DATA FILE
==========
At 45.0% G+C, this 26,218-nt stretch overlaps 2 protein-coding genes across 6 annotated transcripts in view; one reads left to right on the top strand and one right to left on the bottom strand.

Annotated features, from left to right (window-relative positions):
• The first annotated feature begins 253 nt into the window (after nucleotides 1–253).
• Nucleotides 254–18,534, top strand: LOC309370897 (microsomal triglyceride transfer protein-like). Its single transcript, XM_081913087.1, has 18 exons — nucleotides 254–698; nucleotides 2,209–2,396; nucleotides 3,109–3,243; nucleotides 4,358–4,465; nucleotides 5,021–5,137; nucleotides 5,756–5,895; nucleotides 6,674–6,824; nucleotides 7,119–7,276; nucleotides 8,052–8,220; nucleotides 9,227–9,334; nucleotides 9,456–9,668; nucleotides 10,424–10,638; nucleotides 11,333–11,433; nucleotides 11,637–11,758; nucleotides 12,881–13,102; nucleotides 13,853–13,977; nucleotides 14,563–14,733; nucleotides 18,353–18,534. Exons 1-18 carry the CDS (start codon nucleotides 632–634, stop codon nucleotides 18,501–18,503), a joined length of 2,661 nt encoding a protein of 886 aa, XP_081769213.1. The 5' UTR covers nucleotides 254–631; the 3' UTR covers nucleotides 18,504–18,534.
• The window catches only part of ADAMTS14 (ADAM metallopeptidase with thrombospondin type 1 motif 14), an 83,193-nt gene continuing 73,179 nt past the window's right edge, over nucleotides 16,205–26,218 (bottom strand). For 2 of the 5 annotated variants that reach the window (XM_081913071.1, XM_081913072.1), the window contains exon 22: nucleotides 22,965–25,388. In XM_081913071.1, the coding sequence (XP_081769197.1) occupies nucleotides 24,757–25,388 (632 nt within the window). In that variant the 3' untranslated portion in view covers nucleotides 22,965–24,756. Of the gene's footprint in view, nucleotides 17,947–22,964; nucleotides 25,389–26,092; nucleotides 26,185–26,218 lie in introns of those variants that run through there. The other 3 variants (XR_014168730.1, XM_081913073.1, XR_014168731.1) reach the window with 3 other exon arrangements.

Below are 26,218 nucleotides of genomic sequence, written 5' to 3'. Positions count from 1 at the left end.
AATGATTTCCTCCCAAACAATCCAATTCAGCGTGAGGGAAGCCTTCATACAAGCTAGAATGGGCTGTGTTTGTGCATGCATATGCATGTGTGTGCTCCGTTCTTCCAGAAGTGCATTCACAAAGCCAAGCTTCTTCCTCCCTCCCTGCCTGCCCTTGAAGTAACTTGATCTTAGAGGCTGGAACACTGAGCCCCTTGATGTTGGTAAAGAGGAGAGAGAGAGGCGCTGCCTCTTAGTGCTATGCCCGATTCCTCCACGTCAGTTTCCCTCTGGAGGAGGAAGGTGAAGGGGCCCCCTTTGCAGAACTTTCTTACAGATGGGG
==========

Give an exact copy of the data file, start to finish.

At 45.0% G+C, this 26,218-nt stretch overlaps 2 protein-coding genes across 6 annotated transcripts in view; one reads left to right on the top strand and one right to left on the bottom strand.

Annotated features, from left to right (window-relative positions):
• The first annotated feature begins 253 nt into the window (after nucleotides 1–253).
• Nucleotides 254–18,534, top strand: LOC309370897 (microsomal triglyceride transfer protein-like). Its single transcript, XM_081913087.1, has 18 exons — nucleotides 254–698; nucleotides 2,209–2,396; nucleotides 3,109–3,243; nucleotides 4,358–4,465; nucleotides 5,021–5,137; nucleotides 5,756–5,895; nucleotides 6,674–6,824; nucleotides 7,119–7,276; nucleotides 8,052–8,220; nucleotides 9,227–9,334; nucleotides 9,456–9,668; nucleotides 10,424–10,638; nucleotides 11,333–11,433; nucleotides 11,637–11,758; nucleotides 12,881–13,102; nucleotides 13,853–13,977; nucleotides 14,563–14,733; nucleotides 18,353–18,534. Exons 1-18 carry the CDS (start codon nucleotides 632–634, stop codon nucleotides 18,501–18,503), a joined length of 2,661 nt encoding a protein of 886 aa, XP_081769213.1. The 5' UTR covers nucleotides 254–631; the 3' UTR covers nucleotides 18,504–18,534.
• The window catches only part of ADAMTS14 (ADAM metallopeptidase with thrombospondin type 1 motif 14), an 83,193-nt gene continuing 73,179 nt past the window's right edge, over nucleotides 16,205–26,218 (bottom strand). For 2 of the 5 annotated variants that reach the window (XM_081913071.1, XM_081913072.1), the window contains exon 22: nucleotides 22,965–25,388. In XM_081913071.1, the coding sequence (XP_081769197.1) occupies nucleotides 24,757–25,388 (632 nt within the window). In that variant the 3' untranslated portion in view covers nucleotides 22,965–24,756. Of the gene's footprint in view, nucleotides 17,947–22,964; nucleotides 25,389–26,092; nucleotides 26,185–26,218 lie in introns of those variants that run through there. The other 3 variants (XR_014168730.1, XM_081913073.1, XR_014168731.1) reach the window with 3 other exon arrangements.

Below are 26,218 nucleotides of genomic sequence, written 5' to 3'. Positions count from 1 at the left end.
AATGATTTCCTCCCAAACAATCCAATTCAGCGTGAGGGAAGCCTTCATACAAGCTAGAATGGGCTGTGTTTGTGCATGCATATGCATGTGTGTGCTCCGTTCTTCCAGAAGTGCATTCACAAAGCCAAGCTTCTTCCTCCCTCCCTGCCTGCCCTTGAAGTAACTTGATCTTAGAGGCTGGAACACTGAGCCCCTTGATGTTGGTAAAGAGGAGAGAGAGAGGCGCTGCCTCTTAGTGCTATGCCCGATTCCTCCACGTCAGTTTCCCTCTGGAGGAGGAAGGTGAAGGGGCCCCCTTTGCAGAACTTTCTTACAGATGGGG